Mark has done this comparison. Check out his test videos.

My opinion:

Sony TD10/20 can be zoomed while recording. With 3D1 you'd have to zoom ahead of time then it's fixed at that point. Sony has autostereoscopic screen; 3D1 doesn't (not necessarily better or worse, just based on preference). The 3D1 can take photos, the Sony cannot. With color, I think the Sony is a bit better. I didn't do much test with the built-in mic for sound, but neither are as good as an external recorder.
post #81 of 281
Quote:
Originally Posted by Darkside View Post


Sony TD10/20 can be zoomed while recording. With 3D1 you'd have to zoom ahead of time then it's fixed at that point. Sony has autostereoscopic screen; 3D1 doesn't (not necessarily better or worse, just based on preference). The 3D1 can take photos, the Sony cannot. With color, I think the Sony is a bit better. I didn't do much test with the built-in mic for sound, but neither are as good as an external recorder.

It sounds like, ideally, one would have a TD10/20 and a 3d1. Hopefully, the 3d1 and HDV combo can serve me for the next year. I really wanted to pull the trigger on the td20 but I still think it doesn't offer enough and the sensors looked too close together, like the camcorders that have two mics 1/4" apart with the word "stereo" printed above them (two channel mono!) .Maybe in another year, there will be something better in the $1200 range.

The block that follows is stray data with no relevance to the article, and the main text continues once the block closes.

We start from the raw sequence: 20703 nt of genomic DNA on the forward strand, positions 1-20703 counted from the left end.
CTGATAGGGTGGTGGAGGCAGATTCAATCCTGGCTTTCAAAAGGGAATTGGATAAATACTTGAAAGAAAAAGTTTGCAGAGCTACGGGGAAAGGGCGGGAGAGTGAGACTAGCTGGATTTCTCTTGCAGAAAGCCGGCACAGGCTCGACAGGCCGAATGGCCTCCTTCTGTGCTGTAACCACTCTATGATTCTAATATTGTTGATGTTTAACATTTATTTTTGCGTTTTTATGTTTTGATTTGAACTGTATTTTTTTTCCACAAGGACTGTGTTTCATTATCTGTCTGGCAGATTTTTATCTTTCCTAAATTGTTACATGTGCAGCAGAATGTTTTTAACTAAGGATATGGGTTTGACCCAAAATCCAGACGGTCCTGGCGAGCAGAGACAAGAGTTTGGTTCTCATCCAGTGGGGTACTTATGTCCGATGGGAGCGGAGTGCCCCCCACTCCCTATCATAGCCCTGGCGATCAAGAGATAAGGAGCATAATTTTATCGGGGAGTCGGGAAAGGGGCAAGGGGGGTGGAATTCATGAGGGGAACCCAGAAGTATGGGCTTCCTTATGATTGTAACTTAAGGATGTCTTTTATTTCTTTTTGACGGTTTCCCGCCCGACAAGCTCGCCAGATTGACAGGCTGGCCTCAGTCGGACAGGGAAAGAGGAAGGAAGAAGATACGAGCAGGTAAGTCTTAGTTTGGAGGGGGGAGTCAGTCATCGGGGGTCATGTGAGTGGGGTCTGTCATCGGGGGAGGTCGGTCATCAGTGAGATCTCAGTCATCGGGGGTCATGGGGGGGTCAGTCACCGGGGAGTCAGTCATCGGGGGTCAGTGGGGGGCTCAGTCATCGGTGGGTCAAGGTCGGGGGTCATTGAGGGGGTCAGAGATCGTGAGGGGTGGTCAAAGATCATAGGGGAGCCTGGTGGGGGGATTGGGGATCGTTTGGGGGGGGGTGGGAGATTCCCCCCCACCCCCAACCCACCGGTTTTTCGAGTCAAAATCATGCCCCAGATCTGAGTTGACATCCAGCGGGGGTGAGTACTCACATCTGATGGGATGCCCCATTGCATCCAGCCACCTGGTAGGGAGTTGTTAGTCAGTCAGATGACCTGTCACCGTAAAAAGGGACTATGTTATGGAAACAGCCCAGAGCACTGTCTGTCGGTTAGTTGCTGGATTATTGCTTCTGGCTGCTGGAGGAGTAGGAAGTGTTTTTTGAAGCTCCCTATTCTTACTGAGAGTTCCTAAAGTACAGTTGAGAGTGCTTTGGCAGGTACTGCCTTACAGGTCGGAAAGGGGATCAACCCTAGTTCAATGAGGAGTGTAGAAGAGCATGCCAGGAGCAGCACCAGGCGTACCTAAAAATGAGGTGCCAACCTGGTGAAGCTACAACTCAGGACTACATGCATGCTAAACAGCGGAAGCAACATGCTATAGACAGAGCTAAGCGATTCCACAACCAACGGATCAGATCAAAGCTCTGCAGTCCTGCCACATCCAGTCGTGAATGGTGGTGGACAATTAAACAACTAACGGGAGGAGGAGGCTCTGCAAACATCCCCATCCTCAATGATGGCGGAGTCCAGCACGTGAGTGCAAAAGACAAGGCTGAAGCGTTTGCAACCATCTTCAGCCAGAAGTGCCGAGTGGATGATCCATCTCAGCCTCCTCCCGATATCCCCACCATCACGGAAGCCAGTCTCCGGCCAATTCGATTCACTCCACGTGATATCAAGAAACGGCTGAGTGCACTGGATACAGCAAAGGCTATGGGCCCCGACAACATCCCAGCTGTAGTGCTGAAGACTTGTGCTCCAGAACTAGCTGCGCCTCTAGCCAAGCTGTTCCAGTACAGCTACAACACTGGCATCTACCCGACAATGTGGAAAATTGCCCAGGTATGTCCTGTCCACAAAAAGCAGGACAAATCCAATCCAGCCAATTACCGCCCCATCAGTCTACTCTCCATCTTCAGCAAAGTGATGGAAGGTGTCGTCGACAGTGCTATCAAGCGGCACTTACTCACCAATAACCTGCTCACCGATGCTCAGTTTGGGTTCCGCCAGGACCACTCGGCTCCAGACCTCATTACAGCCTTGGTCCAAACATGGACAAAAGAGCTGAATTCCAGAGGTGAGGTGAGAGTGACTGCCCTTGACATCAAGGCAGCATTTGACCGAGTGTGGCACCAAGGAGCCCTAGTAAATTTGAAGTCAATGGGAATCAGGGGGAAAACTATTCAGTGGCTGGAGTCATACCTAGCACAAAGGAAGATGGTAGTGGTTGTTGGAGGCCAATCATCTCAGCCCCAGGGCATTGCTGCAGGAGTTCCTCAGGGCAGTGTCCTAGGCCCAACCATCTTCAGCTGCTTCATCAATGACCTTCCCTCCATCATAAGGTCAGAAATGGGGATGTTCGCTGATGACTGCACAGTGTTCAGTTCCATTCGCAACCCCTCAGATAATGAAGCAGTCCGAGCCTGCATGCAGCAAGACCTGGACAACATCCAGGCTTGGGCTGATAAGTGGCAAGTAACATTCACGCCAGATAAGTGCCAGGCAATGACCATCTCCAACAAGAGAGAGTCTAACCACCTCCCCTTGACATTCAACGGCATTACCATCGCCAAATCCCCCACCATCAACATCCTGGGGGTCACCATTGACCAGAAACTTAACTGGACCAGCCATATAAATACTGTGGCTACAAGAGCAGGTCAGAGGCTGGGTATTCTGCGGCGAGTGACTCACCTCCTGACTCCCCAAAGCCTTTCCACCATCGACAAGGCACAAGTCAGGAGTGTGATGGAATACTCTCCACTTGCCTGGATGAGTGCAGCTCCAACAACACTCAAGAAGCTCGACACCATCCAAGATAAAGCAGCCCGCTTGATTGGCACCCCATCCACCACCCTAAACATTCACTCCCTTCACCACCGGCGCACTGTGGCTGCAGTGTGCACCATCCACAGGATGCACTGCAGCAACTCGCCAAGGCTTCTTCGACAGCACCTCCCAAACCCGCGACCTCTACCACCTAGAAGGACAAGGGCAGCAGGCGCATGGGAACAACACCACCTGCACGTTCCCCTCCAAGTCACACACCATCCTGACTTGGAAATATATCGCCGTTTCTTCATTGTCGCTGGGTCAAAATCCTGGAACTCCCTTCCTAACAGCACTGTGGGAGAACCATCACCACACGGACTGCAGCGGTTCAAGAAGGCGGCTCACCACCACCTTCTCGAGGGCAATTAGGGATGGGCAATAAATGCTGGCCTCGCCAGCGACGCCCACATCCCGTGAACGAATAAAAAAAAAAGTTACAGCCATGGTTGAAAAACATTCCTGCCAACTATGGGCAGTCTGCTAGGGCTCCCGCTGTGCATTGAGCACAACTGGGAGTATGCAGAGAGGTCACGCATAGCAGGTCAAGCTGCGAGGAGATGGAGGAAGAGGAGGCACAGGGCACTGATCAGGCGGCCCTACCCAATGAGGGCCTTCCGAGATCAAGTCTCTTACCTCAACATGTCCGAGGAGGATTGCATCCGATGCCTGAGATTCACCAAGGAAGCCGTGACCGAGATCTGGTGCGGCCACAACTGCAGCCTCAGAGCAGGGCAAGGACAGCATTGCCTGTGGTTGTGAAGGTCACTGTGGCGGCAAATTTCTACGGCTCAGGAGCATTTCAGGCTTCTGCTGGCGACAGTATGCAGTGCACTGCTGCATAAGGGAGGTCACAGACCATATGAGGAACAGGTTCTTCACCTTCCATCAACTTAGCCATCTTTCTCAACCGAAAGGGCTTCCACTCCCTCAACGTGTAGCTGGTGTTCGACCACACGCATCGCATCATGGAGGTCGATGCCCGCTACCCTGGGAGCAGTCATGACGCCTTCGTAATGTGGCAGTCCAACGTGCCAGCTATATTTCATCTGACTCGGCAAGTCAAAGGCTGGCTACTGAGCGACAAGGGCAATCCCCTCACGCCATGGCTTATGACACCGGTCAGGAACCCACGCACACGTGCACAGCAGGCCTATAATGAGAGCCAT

post #82 of 281
Thread Starter 
I agree that the close spacing of the TD20 lenses gives one pause (the 3D1 and the TD10 have about the same spacing, which seems effective for most video).

However the analogy with spacing for mics is not right - stereo audio relies on differences in the phase and timing of sounds. A very good stereo microphone technique (XY) has the mic capsules coincident - no spacing at all! The mics face different directions at an angle. The video lenses face straight out; angling produces odd effects in video (e.g., keystoning). So this technique does not work for video.

Google XY microphones and see (and hear!).
post #83 of 281
Quote:
Originally Posted by markr041 View Post

I agree that the close spacing of the TD20 lenses gives one pause (the 3D1 and the TD10 have about the same spacing, which seems effective for most video).

However the analogy with spacing for mics is not right - stereo audio relies on differences in the phase and timing of sounds. A very good stereo microphone technique (XY) has the mic capsules coincident - no spacing at all! The mics face different directions at an angle. The video lenses face straight out; angling produces odd effects in video (e.g., keystoning). So this technique does not work for video.